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Publication numberUS6297743 B1
Publication typeGrant
Application numberUS 09/486,246
PCT numberPCT/GB1998/003239
Publication dateOct 2, 2001
Filing dateOct 29, 1998
Priority dateNov 22, 1997
Fee statusLapsed
Also published asCN1125913C, CN1279740A, DE69815397D1, DE69815397T2, EP1049850A1, EP1049850B1, WO1999027219A1
Publication number09486246, 486246, PCT/1998/3239, PCT/GB/1998/003239, PCT/GB/1998/03239, PCT/GB/98/003239, PCT/GB/98/03239, PCT/GB1998/003239, PCT/GB1998/03239, PCT/GB1998003239, PCT/GB199803239, PCT/GB98/003239, PCT/GB98/03239, PCT/GB98003239, PCT/GB9803239, US 6297743 B1, US 6297743B1, US-B1-6297743, US6297743 B1, US6297743B1
InventorsNorbert Heller
Original AssigneeGencorp Property Inc.
Export CitationBiBTeX, EndNote, RefMan
External Links: USPTO, USPTO Assignment, Espacenet
Force-responsive detectors and systems
US 6297743 B1
Abstract
A safety system, such as for detecting obstructions in a window opening having a motor-slidable window glass (32) and for arresting the window glass in the presence of such an obstruction, comprises a glass-receiving channel (34). The base (48) defines a hollow chamber (60) incorporating a sensor (62). The sensor supports two substantially parallel longitudinally extending force-responsive sensing units (12, 14) each positioned immediately adjacent to a respective one of the side walls (44, 46) of the channel (34). If an obstruction in the window opening is carried upward by the slidable window pane (32), it will apply a force to the distal edge of one or both of the side walls (44, 46) and this force will be transmitted to the respective sensing unit (12, 14). Electrically conductive strips of the relevant sensing unit (12, 14) move into contact to produce an electrical signal which arrests the window glass. A third, similar, sensing unit (13) of the sensor (62) is positioned to produce a corresponding electrical signal when a force is applied to it by the distal edge of the closing window glass. This is used to indicate completion of travel of the window glass.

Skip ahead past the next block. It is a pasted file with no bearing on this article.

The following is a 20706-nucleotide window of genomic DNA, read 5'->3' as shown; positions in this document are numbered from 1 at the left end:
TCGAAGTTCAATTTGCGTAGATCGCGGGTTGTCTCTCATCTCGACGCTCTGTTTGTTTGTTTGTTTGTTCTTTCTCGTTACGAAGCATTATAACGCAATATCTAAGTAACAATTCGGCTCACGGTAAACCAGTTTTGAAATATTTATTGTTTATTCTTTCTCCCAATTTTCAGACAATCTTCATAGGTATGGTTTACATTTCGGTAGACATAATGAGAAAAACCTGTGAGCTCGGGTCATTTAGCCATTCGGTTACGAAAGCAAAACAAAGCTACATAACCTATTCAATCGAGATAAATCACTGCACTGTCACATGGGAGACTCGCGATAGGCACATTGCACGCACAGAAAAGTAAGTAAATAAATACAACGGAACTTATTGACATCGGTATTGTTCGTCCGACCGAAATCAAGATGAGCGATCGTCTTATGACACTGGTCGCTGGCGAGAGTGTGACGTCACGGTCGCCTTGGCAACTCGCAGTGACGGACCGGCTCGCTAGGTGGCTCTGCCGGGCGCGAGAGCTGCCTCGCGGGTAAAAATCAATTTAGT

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Claims(20)
What is claimed is:
1. A force-responsive longitudinally extending sensor, comprising
a flexible longitudinally extending support having a predetermined width and being a substantially planar base,
first and second force-responsive sensing means mounted on the support and spaced apart across the width of the support and extending therealong in substantially parallel configuration so as each to produce a respective signal in response to a respectively applied force,
each force-responsive sensing means comprising first and second longitudinally extending electrically conductive means which are normally resiliently spaced apart from each other by longitudinally distributed electrically insulating means but which can be flexed into contact with each other against the resilience in response to an applied force,
the electrically insulating means comprising a plurality of discrete insulating means spaced longitudinally apart within each sensing means,
each insulating means comprising insulating means occupying a small proportion of the width of the respective sensing means.
2. A sensor according to claim 1, in which each insulating means extends across the width of each sensing means.
3. A sensor according to claim 1, in which the base comprises a flexible substantially planar base sheet.
4. A sensor according to claim 3, in which the flexible base sheet defines the overall width and length of the sensor.
5. A sensor according to claim 1, including a third force-responsive sensing means substantially the same as the first and second sensing means, the third sensing means being positioned on the base between the first and second sensing means.
6. A sensor according to claim 5, in which the third sensing means is positioned in the middle of the width of the sensor.
7. A sensor according to claim 1, including a substantially planar cover sheet of substantially the same size as and overlying the base with each sensing means positioned between the base and the cover sheet.
8. A sensor according to claim 1, in which each of the first and second sensing means is positioned immediately adjacent a respective longitudinal edge of the sensor.
9. A force-responsive longitudinally extending sensor, comprising
a flexible longitudinally extending support having a predetermined width and being a substantially planar base,
first and second force-responsive sensing means mounted on the support and spaced apart across the width of the support and extending therealong in substantially parallel configuration so as each to produce a respective signal in response to a respectively applied force,
each force-responsive sensing means comprising first and second longitudinally extending electrically conductive means which are normally resiliently spaced apart from each other by longitudinally distributed electrically insulating means but which can be flexed into contact with each other against the resilience in response to an applied force,
the electrically insulating means being applied by a printed circuit technique.
10. A force-responsive longitudinally extending sensor, comprising